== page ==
Taiwan holidays are essentially traditional Chinese holidays. Native aboriginal celebrations and events may in fact be the only "true" Taiwanese festivals.
Ironically, Taiwan is a bastion of traditional Chinese culture. Some have even opinioned that the only true Chinese culture left in the world is based on Taiwan. The reason for this anomaly is of course the arbitrary twist of history that saw Taiwan become the landing site for KMT General Chiang Kai-shek after his defeat by the Chinese Communist Party. Taiwan was quite "Chinese" before Chiang and the KMT arrived, but after their arrival the new government promoted the island's Sinicization. On mainland China, however, it was a very different story. Out with the old and in with the new was the creed and by the time the Red Guards of the Chinese Cultural Revolution had finished their purges, many of China's temples, relics, literature and traditional practices had became history. For a time, the communist regime indicated it had little use for ancient Chinese festivals and instructed the population to focus on the teachings of Mao. Today, however, the Chinese have recognized the value of unifying cultural traditions and many of the old festivals have been reinstated and are now celebrated again. In Taiwan holidays, the traditions never died, so in a way... they might actually be more authentic. Most Chinese festivals follow the lunar calendar and therefore their dates on the western calendar will change each year.
Chinese New Year is by far the biggest of Taiwan holidays - It's the biggest event of the year. Families reunite, children get "lucky money" in red envelopes, (adult children frequently give red envelopes to their parents) firecrackers are lit and a whole lot of Mahjong gambling goes on. Chinese New Year can last up to 10 days when weekends get factored in.
Fifteen days after the end of Chinese New Year the streets come alive with lights. In some places in Taiwan, sky lanterns are released. Children will play with small electric lamps and often the roads are lit with various colorful lights. While you don't get the day off work, Lantern Festival is a pleasant and bright festival.
Based on an old Chinese story about a wise man who committed suicide by drowning rather than face dishonor, Dragon Boat Festival occurs some time in May. The story goes that ancient Chinese were so distraught about the wise man's death that they set out in boats to throw sticky rice into the water so the fish would not eat his body. Today, dragon boat races are the descendants of re-enactments of this story. Dragon Boat Festival is a public holiday that usually lasts 2 or 3 days.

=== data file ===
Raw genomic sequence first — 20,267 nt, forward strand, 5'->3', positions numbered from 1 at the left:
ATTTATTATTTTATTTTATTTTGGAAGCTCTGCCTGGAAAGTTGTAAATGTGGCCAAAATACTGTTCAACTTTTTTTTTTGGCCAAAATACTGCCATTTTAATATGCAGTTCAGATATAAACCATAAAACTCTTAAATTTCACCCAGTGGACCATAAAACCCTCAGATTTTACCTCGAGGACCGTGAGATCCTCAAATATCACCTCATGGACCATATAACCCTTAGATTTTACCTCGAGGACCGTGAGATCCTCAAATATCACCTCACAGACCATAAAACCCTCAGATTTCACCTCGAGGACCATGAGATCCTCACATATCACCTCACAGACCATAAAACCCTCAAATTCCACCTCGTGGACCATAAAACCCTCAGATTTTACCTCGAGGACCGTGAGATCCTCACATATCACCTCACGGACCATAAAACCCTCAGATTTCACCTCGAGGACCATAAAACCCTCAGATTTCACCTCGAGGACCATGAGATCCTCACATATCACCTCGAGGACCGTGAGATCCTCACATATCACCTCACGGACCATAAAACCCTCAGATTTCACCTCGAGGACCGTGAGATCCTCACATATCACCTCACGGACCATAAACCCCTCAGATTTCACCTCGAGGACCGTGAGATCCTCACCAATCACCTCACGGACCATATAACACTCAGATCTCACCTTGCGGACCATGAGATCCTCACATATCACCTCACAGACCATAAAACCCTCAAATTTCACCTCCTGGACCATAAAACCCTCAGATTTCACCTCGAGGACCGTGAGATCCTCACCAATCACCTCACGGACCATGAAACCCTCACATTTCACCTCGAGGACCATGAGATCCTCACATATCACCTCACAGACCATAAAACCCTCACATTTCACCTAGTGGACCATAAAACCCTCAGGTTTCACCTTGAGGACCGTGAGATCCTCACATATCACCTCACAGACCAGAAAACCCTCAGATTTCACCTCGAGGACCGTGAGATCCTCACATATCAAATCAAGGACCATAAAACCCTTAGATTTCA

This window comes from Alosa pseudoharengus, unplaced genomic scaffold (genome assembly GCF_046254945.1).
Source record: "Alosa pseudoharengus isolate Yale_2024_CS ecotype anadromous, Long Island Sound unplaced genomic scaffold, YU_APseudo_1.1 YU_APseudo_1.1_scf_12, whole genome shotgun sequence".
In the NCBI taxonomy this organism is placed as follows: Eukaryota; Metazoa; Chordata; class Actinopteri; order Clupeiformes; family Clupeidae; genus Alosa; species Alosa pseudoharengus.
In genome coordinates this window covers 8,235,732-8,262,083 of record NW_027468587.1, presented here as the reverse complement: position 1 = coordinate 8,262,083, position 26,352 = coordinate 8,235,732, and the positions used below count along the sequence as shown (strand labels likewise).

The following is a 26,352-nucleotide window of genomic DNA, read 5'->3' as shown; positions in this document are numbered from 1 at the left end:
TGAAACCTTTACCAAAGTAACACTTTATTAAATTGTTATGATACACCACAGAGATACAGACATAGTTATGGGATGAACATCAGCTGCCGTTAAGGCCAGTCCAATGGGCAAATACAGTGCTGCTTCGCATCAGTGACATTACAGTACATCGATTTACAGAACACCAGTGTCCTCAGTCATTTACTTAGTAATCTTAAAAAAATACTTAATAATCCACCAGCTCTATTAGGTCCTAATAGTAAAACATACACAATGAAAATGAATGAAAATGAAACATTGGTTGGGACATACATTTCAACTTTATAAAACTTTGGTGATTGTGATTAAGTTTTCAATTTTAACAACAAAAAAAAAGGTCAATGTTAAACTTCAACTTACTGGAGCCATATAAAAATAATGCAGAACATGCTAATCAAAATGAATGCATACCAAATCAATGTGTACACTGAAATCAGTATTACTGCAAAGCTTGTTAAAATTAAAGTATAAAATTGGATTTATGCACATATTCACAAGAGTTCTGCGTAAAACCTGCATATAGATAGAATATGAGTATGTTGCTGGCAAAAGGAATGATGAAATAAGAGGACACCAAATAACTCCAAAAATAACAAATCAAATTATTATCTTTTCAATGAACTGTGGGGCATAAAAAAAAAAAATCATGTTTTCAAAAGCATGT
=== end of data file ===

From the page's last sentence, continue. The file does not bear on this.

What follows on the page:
Taipei Holidays - Dragon Boat Races
Also called the Mid-autumn Festival, the Moon Festival is sort of the last hurrah of the year before the onset of winter - And one of the taiwanese favorite taiwan holidays. The occasion is linked to several famous Chinese myths and stories, but in practice, it's a time for family reunions, barbeques, moon gazing and relaxation. Moon festival is a public holiday that usually lasts 2 or 3 days.
Taiwan itself doesn't have a national Day as it's not officially an independent country. Instead, the 10th of October (10-10) is celebrated as the National Day of the Republic of China. On the mainland, of course, this day is not celebrated. "Double Ten Day" is a national holiday and work is suspended. Virtually all the major streets and highways of Taiwan will be decked out with ROC flags and there is often a military parade.
Christmas used to be celebrated as a national holiday under the designation of "Constitution Day" but the date is no longer a holiday. The 28th of February is a day-off to commemorate Taiwanese killed by the KMT government beginning in 1947. January 1st is a holiday. There are also many religious festivals celebrated across Taiwan, but in the interest of space, we are sticking with the biggest ones.
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